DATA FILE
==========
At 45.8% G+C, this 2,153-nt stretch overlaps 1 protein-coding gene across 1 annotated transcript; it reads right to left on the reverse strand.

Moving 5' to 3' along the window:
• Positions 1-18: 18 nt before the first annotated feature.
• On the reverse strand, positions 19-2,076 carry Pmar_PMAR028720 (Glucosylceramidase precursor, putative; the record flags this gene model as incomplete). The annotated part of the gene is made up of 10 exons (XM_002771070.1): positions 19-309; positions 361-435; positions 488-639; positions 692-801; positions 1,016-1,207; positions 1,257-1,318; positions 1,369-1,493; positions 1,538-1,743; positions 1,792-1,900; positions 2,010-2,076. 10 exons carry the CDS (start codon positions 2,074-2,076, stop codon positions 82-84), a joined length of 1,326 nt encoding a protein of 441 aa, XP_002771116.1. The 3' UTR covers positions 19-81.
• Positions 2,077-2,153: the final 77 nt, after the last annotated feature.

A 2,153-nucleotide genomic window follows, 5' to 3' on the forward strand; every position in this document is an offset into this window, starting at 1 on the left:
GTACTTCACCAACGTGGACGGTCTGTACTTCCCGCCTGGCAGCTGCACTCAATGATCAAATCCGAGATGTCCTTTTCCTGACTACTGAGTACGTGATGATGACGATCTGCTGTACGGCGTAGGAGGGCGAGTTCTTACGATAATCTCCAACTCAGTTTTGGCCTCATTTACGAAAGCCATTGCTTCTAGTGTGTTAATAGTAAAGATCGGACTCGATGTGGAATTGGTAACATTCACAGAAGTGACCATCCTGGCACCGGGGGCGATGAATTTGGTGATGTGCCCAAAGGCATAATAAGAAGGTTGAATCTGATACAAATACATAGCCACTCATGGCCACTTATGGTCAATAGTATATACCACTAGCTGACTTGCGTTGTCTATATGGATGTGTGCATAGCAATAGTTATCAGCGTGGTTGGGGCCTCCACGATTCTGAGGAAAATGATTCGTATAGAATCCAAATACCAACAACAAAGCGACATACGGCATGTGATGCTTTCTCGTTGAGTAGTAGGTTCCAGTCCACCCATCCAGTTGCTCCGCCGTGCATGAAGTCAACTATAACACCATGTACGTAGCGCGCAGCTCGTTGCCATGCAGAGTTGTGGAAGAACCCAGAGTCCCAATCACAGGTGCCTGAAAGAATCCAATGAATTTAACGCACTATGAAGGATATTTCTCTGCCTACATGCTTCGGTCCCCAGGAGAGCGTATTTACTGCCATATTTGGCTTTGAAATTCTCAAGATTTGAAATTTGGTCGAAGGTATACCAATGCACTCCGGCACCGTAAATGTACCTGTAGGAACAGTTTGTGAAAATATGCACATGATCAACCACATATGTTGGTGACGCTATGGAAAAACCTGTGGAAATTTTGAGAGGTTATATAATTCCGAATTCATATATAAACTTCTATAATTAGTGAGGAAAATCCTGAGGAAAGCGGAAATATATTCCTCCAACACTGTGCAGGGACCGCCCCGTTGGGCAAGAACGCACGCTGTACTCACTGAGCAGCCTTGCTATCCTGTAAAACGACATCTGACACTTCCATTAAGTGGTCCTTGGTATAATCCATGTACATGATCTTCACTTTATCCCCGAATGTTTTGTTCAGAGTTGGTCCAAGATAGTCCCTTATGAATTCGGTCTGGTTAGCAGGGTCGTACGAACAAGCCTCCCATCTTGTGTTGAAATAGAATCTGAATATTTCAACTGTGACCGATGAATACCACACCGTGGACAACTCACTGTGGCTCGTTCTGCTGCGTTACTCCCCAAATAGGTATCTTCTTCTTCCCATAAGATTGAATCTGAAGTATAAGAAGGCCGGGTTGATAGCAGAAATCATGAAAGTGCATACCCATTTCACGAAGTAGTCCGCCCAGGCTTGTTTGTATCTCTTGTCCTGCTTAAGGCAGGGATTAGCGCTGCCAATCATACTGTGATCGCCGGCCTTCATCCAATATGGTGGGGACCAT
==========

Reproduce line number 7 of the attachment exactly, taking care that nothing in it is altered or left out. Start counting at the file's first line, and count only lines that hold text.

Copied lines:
GTACTTCACCAACGTGGACGGTCTGTACTTCCCGCCTGGCAGCTGCACTCAATGATCAAATCCGAGATGTCCTTTTCCTGACTACTGAGTACGTGATGATGACGATCTGCTGTACGGCGTAGGAGGGCGAGTTCTTACGATAATCTCCAACTCAGTTTTGGCCTCATTTACGAAAGCCATTGCTTCTAGTGTGTTAATAGTAAAGATCGGACTCGATGTGGAATTGGTAACATTCACAGAAGTGACCATCCTGGCACCGGGGGCGATGAATTTGGTGATGTGCCCAAAGGCATAATAAGAAGGTTGAATCTGATACAAATACATAGCCACTCATGGCCACTTATGGTCAATAGTATATACCACTAGCTGACTTGCGTTGTCTATATGGATGTGTGCATAGCAATAGTTATCAGCGTGGTTGGGGCCTCCACGATTCTGAGGAAAATGATTCGTATAGAATCCAAATACCAACAACAAAGCGACATACGGCATGTGATGCTTTCTCGTTGAGTAGTAGGTTCCAGTCCACCCATCCAGTTGCTCCGCCGTGCATGAAGTCAACTATAACACCATGTACGTAGCGCGCAGCTCGTTGCCATGCAGAGTTGTGGAAGAACCCAGAGTCCCAATCACAGGTGCCTGAAAGAATCCAATGAATTTAACGCACTATGAAGGATATTTCTCTGCCTACATGCTTCGGTCCCCAGGAGAGCGTATTTACTGCCATATTTGGCTTTGAAATTCTCAAGATTTGAAATTTGGTCGAAGGTATACCAATGCACTCCGGCACCGTAAATGTACCTGTAGGAACAGTTTGTGAAAATATGCACATGATCAACCACATATGTTGGTGACGCTATGGAAAAACCTGTGGAAATTTTGAGAGGTTATATAATTCCGAATTCATATATAAACTTCTATAATTAGTGAGGAAAATCCTGAGGAAAGCGGAAATATATTCCTCCAACACTGTGCAGGGACCGCCCCGTTGGGCAAGAACGCACGCTGTACTCACTGAGCAGCCTTGCTATCCTGTAAAACGACATCTGACACTTCCATTAAGTGGTCCTTGGTATAATCCATGTACATGATCTTCACTTTATCCCCGAATGTTTTGTTCAGAGTTGGTCCAAGATAGTCCCTTATGAATTCGGTCTGGTTAGCAGGGTCGTACGAACAAGCCTCCCATCTTGTGTTGAAATAGAATCTGAATATTTCAACTGTGACCGATGAATACCACACCGTGGACAACTCACTGTGGCTCGTTCTGCTGCGTTACTCCCCAAATAGGTATCTTCTTCTTCCCATAAGATTGAATCTGAAGTATAAGAAGGCCGGGTTGATAGCAGAAATCATGAAAGTGCATACCCATTTCACGAAGTAGTCCGCCCAGGCTTGTTTGTATCTCTTGTCCTGCTTAAGGCAGGGATTAGCGCTGCCAATCATACTGTGATCGCCGGCCTTCATCCAATATGGTGGGGACCAT